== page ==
Alice In Chains' Mike Inez recalls the Seattle grunge scene of the 1990s as a “magical” place.
The bassist says the city’s musical movement differed from others because bands took the time to find their sound – and they weren’t thrown together in an effort to land a big hit.
Inez tells Atlantic City Insiders: “The grunge thing is kind of weird. It wasn’t a tag the bands put on themselves. The thing about Seattle that was really magical is that, in the Pacific North West, we’re tucked up in a corner of the country. These bands were bands for a long time before they actually hit. Soundgarden, for instance, were a band for 10 years before they got a major label deal.
“So it wasn’t like this cookie-cutter LA kind of mentality where you just put bands together and marketed it, or put it out there before the bands defined their sound. These bands had time to marinate and had this slow percolation up there.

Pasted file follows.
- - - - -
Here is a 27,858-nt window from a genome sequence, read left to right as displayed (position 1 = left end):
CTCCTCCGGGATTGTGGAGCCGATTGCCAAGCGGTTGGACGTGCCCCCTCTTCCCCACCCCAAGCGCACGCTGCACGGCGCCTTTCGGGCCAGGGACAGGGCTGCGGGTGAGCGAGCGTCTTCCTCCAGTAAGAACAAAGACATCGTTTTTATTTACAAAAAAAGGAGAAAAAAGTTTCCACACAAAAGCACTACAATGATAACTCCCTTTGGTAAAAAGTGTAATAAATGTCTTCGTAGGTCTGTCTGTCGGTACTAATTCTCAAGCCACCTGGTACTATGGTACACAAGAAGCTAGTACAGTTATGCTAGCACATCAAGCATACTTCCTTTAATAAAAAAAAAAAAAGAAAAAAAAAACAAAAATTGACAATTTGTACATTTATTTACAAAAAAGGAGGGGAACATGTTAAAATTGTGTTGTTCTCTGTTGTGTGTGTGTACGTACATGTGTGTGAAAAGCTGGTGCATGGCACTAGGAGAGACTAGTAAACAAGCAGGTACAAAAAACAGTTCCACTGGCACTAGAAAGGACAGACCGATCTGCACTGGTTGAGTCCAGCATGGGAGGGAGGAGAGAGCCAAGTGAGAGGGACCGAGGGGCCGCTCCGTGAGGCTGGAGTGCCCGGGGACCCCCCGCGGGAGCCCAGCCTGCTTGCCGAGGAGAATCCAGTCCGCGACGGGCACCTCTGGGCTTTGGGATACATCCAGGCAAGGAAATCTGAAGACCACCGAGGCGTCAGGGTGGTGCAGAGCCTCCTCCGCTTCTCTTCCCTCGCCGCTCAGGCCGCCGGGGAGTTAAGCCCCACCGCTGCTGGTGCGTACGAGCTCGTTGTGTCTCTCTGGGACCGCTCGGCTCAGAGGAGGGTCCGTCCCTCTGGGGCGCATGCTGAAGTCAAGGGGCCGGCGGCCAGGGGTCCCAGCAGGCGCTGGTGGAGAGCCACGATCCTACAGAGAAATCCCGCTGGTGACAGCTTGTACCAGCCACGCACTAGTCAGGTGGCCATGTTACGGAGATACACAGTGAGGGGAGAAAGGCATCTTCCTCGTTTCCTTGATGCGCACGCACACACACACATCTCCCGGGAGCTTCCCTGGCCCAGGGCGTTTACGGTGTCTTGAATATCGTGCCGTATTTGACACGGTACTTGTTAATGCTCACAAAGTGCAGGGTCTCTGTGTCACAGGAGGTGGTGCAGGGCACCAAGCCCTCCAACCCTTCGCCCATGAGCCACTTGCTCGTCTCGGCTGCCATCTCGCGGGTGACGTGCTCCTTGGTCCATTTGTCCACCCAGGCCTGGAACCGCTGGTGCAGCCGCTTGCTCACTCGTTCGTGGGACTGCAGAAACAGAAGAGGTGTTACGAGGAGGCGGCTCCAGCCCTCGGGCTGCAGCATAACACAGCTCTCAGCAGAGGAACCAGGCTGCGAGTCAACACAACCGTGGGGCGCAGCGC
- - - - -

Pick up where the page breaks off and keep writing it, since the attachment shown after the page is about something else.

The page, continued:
“When everything took off we were all shot out of rockets – it was crazy. That’s why we have such a good relationship with those bands still. All of us going through it at the same time; it was a mind blower for sure.
“All of a sudden we’re on the cover of these magazines and they’re selling flannels for $500 in New York. It was like, ‘Whoa, what the hell is going on in the world?‘”
Inez believes the secret to Alice In Chains’ longevity is that they’ve ensured they have strong relationships. He says: “It used to be we would make money off records – now it’s flipped around where it’s the touring that’s more central. So it’s even more important now that we can travel around the world as a family and still get along with each other. That’s key to being a rock band nowadays.”